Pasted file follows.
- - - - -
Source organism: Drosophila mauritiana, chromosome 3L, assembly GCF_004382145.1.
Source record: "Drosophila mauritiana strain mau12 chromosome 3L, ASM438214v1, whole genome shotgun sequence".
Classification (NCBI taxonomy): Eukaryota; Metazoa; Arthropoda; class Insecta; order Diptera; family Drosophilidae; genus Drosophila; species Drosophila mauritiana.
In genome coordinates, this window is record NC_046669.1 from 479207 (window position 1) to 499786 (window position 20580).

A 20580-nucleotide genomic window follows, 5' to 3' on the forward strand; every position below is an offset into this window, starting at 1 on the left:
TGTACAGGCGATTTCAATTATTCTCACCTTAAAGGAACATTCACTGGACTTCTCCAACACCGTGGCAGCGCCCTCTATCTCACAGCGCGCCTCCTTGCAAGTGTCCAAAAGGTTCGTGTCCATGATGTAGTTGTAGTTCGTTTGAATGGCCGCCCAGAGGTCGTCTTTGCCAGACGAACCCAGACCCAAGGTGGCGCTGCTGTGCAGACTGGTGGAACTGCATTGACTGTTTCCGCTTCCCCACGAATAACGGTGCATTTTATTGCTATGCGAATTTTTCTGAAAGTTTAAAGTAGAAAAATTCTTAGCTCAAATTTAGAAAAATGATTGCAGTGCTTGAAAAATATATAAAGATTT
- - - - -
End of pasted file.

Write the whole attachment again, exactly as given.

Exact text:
Source organism: Drosophila mauritiana, chromosome 3L, assembly GCF_004382145.1.
Source record: "Drosophila mauritiana strain mau12 chromosome 3L, ASM438214v1, whole genome shotgun sequence".
Classification (NCBI taxonomy): Eukaryota; Metazoa; Arthropoda; class Insecta; order Diptera; family Drosophilidae; genus Drosophila; species Drosophila mauritiana.
In genome coordinates, this window is record NC_046669.1 from 479207 (window position 1) to 499786 (window position 20580).

A 20580-nucleotide genomic window follows, 5' to 3' on the forward strand; every position below is an offset into this window, starting at 1 on the left:
TGTACAGGCGATTTCAATTATTCTCACCTTAAAGGAACATTCACTGGACTTCTCCAACACCGTGGCAGCGCCCTCTATCTCACAGCGCGCCTCCTTGCAAGTGTCCAAAAGGTTCGTGTCCATGATGTAGTTGTAGTTCGTTTGAATGGCCGCCCAGAGGTCGTCTTTGCCAGACGAACCCAGACCCAAGGTGGCGCTGCTGTGCAGACTGGTGGAACTGCATTGACTGTTTCCGCTTCCCCACGAATAACGGTGCATTTTATTGCTATGCGAATTTTTCTGAAAGTTTAAAGTAGAAAAATTCTTAGCTCAAATTTAGAAAAATGATTGCAGTGCTTGAAAAATATATAAAGATTT